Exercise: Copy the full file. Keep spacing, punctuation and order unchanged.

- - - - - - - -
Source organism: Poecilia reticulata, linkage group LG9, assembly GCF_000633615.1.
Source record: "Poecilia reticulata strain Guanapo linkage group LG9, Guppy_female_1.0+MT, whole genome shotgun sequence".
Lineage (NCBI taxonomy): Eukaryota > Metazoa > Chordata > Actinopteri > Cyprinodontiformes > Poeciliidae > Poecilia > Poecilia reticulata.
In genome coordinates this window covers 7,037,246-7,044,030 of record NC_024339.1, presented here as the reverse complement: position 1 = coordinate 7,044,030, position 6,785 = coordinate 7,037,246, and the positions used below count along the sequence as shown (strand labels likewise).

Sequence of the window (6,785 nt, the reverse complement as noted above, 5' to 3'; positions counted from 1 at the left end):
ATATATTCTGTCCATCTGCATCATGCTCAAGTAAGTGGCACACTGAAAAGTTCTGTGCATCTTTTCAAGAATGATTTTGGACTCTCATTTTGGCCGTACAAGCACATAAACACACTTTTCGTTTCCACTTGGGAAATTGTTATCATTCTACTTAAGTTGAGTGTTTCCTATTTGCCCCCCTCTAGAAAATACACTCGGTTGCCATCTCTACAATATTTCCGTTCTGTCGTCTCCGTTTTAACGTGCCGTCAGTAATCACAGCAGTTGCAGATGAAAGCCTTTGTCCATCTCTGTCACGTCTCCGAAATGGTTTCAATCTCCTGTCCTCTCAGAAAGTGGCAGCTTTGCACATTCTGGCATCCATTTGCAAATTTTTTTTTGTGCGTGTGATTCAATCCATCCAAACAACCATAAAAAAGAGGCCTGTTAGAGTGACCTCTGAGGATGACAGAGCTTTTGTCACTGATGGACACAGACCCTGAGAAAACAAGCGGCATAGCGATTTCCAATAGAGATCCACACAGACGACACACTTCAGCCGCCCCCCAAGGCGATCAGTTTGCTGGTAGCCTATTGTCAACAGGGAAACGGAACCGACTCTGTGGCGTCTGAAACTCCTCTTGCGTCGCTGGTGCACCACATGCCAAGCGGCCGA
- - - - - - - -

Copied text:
Source organism: Poecilia reticulata, linkage group LG9, assembly GCF_000633615.1.
Source record: "Poecilia reticulata strain Guanapo linkage group LG9, Guppy_female_1.0+MT, whole genome shotgun sequence".
Lineage (NCBI taxonomy): Eukaryota > Metazoa > Chordata > Actinopteri > Cyprinodontiformes > Poeciliidae > Poecilia > Poecilia reticulata.
In genome coordinates this window covers 7,037,246-7,044,030 of record NC_024339.1, presented here as the reverse complement: position 1 = coordinate 7,044,030, position 6,785 = coordinate 7,037,246, and the positions used below count along the sequence as shown (strand labels likewise).

Sequence of the window (6,785 nt, the reverse complement as noted above, 5' to 3'; positions counted from 1 at the left end):
ATATATTCTGTCCATCTGCATCATGCTCAAGTAAGTGGCACACTGAAAAGTTCTGTGCATCTTTTCAAGAATGATTTTGGACTCTCATTTTGGCCGTACAAGCACATAAACACACTTTTCGTTTCCACTTGGGAAATTGTTATCATTCTACTTAAGTTGAGTGTTTCCTATTTGCCCCCCTCTAGAAAATACACTCGGTTGCCATCTCTACAATATTTCCGTTCTGTCGTCTCCGTTTTAACGTGCCGTCAGTAATCACAGCAGTTGCAGATGAAAGCCTTTGTCCATCTCTGTCACGTCTCCGAAATGGTTTCAATCTCCTGTCCTCTCAGAAAGTGGCAGCTTTGCACATTCTGGCATCCATTTGCAAATTTTTTTTTGTGCGTGTGATTCAATCCATCCAAACAACCATAAAAAAGAGGCCTGTTAGAGTGACCTCTGAGGATGACAGAGCTTTTGTCACTGATGGACACAGACCCTGAGAAAACAAGCGGCATAGCGATTTCCAATAGAGATCCACACAGACGACACACTTCAGCCGCCCCCCAAGGCGATCAGTTTGCTGGTAGCCTATTGTCAACAGGGAAACGGAACCGACTCTGTGGCGTCTGAAACTCCTCTTGCGTCGCTGGTGCACCACATGCCAAGCGGCCGA